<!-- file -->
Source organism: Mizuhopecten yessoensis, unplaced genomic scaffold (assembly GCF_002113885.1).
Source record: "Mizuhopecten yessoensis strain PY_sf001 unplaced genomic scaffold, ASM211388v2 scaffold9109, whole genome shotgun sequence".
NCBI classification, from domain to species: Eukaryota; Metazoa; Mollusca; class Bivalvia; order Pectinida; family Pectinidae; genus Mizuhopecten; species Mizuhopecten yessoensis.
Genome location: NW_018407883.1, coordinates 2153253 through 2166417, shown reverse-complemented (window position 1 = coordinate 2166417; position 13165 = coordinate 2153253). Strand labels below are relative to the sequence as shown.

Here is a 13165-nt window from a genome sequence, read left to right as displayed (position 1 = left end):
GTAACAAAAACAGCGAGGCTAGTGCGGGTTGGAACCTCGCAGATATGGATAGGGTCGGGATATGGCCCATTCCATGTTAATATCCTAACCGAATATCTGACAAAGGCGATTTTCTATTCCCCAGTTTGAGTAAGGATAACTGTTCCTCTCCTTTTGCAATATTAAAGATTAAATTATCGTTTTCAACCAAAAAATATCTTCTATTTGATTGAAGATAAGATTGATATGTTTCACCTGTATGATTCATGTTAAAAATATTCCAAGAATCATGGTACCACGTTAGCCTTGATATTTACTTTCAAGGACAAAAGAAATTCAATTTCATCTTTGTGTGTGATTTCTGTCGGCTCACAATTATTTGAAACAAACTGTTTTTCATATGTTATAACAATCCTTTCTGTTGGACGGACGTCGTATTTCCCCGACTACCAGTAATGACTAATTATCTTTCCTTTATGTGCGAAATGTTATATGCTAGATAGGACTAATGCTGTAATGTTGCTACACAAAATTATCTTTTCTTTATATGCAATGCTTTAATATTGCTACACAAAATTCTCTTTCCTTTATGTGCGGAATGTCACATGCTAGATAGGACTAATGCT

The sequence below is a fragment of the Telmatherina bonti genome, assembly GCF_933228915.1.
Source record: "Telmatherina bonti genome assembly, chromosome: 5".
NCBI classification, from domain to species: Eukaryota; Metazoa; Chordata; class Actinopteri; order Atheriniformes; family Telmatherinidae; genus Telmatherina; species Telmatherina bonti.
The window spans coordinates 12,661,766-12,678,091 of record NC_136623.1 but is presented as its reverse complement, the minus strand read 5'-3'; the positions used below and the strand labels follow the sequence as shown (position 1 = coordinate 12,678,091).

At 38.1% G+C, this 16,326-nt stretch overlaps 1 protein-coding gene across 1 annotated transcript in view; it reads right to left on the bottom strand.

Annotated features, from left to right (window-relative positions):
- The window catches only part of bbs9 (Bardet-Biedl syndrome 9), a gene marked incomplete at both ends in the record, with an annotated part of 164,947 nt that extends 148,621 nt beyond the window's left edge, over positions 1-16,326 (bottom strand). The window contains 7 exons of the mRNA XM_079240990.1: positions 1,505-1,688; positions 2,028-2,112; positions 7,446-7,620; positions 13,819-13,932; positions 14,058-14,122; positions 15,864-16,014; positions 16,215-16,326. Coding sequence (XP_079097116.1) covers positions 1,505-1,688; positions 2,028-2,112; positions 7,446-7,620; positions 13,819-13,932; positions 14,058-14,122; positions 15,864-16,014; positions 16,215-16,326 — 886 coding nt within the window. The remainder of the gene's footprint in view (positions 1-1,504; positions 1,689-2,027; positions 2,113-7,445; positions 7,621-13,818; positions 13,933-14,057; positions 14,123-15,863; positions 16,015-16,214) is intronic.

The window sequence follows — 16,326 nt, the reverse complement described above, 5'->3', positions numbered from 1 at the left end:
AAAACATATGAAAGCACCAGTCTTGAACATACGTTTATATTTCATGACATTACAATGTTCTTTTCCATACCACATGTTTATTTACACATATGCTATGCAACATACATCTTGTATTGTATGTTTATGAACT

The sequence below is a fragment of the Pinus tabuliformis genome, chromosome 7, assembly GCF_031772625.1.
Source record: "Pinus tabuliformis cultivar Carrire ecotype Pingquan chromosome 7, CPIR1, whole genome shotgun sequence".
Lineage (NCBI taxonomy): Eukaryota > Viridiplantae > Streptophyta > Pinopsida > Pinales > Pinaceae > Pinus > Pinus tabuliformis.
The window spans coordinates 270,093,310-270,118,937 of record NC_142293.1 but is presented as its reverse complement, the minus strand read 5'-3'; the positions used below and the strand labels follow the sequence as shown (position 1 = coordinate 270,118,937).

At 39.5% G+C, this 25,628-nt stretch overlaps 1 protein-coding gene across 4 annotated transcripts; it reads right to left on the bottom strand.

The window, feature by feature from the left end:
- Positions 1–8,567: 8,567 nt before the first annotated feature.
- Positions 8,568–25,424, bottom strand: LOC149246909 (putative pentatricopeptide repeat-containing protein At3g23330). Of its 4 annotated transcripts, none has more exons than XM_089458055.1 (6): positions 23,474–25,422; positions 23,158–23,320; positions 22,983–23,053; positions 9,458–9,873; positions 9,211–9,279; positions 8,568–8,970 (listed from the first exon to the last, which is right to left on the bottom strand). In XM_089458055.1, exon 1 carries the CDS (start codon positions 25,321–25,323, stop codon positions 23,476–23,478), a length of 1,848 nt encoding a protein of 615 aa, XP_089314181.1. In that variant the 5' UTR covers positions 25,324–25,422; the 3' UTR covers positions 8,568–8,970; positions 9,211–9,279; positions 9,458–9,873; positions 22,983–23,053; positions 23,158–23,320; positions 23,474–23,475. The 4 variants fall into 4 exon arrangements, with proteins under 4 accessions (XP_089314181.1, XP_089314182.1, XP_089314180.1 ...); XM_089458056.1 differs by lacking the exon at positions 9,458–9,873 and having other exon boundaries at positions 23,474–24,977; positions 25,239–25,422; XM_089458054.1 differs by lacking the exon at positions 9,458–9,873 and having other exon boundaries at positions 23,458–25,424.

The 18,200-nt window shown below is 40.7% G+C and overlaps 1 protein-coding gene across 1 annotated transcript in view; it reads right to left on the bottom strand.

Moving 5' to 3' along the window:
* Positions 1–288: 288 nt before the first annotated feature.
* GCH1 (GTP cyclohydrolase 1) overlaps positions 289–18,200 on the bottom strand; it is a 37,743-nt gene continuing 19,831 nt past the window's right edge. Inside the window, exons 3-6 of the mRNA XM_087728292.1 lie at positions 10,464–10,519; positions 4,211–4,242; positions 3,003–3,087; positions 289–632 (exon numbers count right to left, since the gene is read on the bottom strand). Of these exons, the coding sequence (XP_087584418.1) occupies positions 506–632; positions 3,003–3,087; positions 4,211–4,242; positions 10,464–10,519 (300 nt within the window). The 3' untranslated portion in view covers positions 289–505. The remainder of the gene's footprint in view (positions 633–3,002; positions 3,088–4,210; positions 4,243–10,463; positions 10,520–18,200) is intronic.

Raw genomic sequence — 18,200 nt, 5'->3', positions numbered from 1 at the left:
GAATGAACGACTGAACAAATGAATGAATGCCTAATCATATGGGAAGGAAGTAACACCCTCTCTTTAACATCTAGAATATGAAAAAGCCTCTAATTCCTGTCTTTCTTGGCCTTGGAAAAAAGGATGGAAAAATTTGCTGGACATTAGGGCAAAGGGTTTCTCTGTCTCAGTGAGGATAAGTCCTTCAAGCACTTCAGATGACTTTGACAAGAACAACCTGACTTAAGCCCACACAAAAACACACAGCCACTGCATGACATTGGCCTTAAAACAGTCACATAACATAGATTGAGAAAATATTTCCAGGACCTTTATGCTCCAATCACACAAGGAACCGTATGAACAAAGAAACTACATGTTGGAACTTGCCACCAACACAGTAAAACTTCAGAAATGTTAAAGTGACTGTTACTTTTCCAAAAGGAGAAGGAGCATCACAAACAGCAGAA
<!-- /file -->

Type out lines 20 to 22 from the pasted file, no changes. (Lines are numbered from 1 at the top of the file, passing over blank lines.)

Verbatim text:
At 39.5% G+C, this 25,628-nt stretch overlaps 1 protein-coding gene across 4 annotated transcripts; it reads right to left on the bottom strand.

The window, feature by feature from the left end:
- Positions 1–8,567: 8,567 nt before the first annotated feature.